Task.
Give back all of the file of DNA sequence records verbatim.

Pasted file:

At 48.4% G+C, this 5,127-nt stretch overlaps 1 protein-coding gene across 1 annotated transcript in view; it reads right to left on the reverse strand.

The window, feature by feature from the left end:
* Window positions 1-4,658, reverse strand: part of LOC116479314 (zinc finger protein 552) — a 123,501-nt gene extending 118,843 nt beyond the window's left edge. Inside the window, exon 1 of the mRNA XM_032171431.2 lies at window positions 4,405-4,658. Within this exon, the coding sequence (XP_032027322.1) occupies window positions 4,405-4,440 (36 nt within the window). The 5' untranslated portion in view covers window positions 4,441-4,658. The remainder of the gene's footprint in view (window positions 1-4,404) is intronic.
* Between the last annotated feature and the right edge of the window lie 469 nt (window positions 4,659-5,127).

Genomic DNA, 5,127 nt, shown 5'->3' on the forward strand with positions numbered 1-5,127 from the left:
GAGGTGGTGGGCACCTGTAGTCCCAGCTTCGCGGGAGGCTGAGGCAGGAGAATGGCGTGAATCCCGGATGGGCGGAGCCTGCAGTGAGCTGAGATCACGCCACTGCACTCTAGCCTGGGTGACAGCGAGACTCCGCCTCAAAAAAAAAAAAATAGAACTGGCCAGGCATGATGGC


At 48.4% G+C, this 5,127-nt stretch overlaps 1 protein-coding gene across 1 annotated transcript in view; it reads right to left on the reverse strand.

The window, feature by feature from the left end:
* Window positions 1-4,658, reverse strand: part of LOC116479314 (zinc finger protein 552) — a 123,501-nt gene extending 118,843 nt beyond the window's left edge. Inside the window, exon 1 of the mRNA XM_032171431.2 lies at window positions 4,405-4,658. Within this exon, the coding sequence (XP_032027322.1) occupies window positions 4,405-4,440 (36 nt within the window). The 5' untranslated portion in view covers window positions 4,441-4,658. The remainder of the gene's footprint in view (window positions 1-4,404) is intronic.
* Between the last annotated feature and the right edge of the window lie 469 nt (window positions 4,659-5,127).

Genomic DNA, 5,127 nt, shown 5'->3' on the forward strand with positions numbered 1-5,127 from the left:
GAGGTGGTGGGCACCTGTAGTCCCAGCTTCGCGGGAGGCTGAGGCAGGAGAATGGCGTGAATCCCGGATGGGCGGAGCCTGCAGTGAGCTGAGATCACGCCACTGCACTCTAGCCTGGGTGACAGCGAGACTCCGCCTCAAAAAAAAAAAAATAGAACTGGCCAGGCATGATGGC